Ive found myself stocking my celler with stouts, porters, warmers just as winter comes to see how commercial brands that i really enjoy age over the season say 3-4 months. Founders BS for example, now in november its slightly bitter and much of the coffee, choc sits in the back but in Jan-Feb they take center stage and the whole profile smooths out.
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Old 11-20-2012, 02:03 AM   #4
Jan 2011
Fair Haven, VT
Posts: 355
Liked 6 Times on 5 Posts

I brewed an imperial stout 3 weeks ago and I'm going to age it until December or January before I bottle it and let it age another few months.
I brewed a Centennial pale ale on Saturday, and I'll probably keg it this weekend and have it on tap by the end of next week.

I generally brew small session beers that are pretty generous on the hops, so I tend to enjoy my beers fresh. I've been trying to do a big beer every few batches, just to teach myself some patience when it comes to aging.

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Old 11-20-2012, 02:50 AM   #5
Feb 2012
North Vancouver, BC
Posts: 382
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I have an extract hefewiezen from May that tastes like crap now. It's was pretty good in June and July.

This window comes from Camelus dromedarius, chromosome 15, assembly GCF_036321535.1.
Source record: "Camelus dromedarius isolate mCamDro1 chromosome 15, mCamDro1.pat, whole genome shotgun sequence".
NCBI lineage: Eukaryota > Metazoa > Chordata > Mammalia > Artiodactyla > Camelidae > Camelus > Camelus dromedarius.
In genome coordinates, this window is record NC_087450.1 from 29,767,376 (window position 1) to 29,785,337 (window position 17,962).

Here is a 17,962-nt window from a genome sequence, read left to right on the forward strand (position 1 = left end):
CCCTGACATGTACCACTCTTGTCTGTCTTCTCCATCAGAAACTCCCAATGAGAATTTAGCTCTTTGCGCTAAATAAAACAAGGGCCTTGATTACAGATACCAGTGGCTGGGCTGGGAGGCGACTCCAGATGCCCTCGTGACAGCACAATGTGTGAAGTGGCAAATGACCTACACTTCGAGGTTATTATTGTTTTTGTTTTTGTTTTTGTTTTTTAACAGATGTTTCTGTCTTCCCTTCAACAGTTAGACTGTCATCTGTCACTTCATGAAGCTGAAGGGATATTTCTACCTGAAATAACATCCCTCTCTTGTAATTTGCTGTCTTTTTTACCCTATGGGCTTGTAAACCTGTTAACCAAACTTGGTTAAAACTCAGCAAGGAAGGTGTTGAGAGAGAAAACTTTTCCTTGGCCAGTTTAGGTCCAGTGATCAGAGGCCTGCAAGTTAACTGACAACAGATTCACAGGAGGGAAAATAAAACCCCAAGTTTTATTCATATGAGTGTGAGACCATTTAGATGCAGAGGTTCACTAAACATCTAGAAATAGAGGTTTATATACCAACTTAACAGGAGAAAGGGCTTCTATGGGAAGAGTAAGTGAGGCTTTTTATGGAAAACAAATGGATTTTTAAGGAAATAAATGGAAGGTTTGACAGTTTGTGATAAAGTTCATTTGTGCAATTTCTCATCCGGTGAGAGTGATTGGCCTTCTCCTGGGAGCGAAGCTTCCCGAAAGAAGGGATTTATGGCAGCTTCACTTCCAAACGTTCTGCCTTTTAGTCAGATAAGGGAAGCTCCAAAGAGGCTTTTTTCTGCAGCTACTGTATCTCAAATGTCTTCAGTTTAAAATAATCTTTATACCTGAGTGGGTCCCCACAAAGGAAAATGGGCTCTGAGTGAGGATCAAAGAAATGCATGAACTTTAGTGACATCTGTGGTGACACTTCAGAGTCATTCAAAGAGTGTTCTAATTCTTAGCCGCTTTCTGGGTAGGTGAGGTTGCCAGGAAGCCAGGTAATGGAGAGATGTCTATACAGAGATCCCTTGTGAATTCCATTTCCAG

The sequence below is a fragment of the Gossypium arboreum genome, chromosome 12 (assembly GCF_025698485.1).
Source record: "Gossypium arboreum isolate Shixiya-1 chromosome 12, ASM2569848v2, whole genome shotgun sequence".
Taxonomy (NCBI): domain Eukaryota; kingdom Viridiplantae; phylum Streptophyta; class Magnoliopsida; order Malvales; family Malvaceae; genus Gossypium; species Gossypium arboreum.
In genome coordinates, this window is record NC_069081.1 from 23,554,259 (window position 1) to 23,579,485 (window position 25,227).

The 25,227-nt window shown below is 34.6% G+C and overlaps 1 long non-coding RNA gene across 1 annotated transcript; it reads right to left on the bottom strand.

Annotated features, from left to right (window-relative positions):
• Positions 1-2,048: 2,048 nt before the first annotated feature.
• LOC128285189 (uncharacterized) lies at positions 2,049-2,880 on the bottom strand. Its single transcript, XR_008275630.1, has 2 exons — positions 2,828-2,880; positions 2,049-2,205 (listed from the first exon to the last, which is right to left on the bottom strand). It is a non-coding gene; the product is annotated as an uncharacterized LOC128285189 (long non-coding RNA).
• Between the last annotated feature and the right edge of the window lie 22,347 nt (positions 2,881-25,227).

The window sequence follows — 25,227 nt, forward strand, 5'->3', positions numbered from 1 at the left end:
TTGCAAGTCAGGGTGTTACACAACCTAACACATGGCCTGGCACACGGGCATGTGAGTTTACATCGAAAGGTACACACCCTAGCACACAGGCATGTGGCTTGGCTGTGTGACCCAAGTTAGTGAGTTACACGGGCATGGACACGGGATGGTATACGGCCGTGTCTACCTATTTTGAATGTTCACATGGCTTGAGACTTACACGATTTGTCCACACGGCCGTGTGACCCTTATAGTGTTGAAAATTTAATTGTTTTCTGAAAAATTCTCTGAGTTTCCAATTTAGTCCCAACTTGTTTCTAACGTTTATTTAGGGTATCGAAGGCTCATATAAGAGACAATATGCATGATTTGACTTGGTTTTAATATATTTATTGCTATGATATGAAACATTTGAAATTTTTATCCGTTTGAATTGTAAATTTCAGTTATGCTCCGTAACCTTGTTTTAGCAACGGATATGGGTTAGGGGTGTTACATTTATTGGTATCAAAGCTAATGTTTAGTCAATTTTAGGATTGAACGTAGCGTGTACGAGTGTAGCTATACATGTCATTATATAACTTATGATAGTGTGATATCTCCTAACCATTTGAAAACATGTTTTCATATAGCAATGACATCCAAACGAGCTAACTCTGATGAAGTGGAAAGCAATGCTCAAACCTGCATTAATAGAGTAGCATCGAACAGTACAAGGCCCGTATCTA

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Old 11-20-2012, 03:29 AM   #6
BrewinHooligan's Avatar
Dec 2011
Mesa, AZ
Posts: 5,173
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My hoppy beers start falling off and losing their magic after about 6 weeks in bottles, my more complex and higher ABV beers just get better with time. My 8%abv Baltic Porter was bottled the beginning of May is really starting to get amazing but I lacked the patience to age the whole batch and don't have much left. My general rule: lighter, hoppy beers should be enjoyed fresh; dark, high abv, complex beers should be given time to allow all the flavors to meld and show themselves.
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Old 11-20-2012, 07:22 AM   #7
Mar 2012
Ukiah, CA
Posts: 252
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My last IPA ended up being two entirely different beers. The first one before 5 weeks in bottles and the second one after that. Practically every component changed. On the other hand, an EPA of mine was simply amazing after two months. My Dark Mild did not get better with age, but my most recent porter definitely did. In my experience, darks always age better, except for the dark mild. I've never had a good and old IPA, even IIPA/DIPAs. But the EPA was interesting. Used EKG hops, and aged extremely smoothly. My APAs stagnate, some turn worse, others stay the same.